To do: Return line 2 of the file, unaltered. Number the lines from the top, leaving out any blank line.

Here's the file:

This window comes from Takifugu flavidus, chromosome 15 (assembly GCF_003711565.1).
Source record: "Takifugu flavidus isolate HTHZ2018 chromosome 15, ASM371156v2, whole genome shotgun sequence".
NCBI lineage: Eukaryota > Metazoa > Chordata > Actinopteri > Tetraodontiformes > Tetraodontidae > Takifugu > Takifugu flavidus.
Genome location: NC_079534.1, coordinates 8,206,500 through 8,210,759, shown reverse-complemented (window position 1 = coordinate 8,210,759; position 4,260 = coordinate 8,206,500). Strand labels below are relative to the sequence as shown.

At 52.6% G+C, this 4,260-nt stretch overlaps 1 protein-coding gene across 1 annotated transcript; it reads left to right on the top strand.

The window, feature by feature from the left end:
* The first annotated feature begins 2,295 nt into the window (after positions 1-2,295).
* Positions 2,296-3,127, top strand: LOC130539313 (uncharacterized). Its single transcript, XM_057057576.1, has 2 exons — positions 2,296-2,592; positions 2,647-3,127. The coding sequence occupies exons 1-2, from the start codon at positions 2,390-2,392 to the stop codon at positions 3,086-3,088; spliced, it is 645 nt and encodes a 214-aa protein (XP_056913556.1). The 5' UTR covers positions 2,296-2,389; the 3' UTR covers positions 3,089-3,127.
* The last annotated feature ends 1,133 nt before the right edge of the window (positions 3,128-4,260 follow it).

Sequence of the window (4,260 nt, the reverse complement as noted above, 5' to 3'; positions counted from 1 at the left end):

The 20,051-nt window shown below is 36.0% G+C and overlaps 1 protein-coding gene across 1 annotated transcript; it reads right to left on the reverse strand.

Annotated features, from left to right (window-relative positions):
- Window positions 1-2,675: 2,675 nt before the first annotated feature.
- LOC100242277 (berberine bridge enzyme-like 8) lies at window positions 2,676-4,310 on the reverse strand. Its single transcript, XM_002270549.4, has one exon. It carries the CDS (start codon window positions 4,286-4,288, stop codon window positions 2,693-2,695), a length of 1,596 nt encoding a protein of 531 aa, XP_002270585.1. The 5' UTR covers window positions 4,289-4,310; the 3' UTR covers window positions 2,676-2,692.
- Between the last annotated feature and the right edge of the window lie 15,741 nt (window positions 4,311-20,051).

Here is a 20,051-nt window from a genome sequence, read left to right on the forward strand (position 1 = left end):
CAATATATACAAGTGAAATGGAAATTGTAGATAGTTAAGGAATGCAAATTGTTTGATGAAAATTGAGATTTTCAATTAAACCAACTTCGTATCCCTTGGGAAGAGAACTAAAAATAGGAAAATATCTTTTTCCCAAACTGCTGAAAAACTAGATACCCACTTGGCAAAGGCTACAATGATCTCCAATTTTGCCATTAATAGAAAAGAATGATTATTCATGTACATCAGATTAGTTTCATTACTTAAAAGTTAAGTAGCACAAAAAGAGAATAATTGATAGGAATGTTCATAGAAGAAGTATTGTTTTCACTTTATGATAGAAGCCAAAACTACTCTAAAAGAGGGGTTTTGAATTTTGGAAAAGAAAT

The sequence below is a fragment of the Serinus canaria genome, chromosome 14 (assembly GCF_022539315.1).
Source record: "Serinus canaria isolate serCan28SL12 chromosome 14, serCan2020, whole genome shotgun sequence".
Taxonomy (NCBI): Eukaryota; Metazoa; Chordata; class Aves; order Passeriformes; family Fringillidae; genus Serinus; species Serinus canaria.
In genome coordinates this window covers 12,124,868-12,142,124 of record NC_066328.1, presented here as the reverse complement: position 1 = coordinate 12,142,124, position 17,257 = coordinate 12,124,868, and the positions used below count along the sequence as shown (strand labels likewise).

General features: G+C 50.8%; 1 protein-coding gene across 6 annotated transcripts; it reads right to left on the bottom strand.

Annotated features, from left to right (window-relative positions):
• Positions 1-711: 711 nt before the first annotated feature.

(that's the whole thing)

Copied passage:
Source record: "Takifugu flavidus isolate HTHZ2018 chromosome 15, ASM371156v2, whole genome shotgun sequence".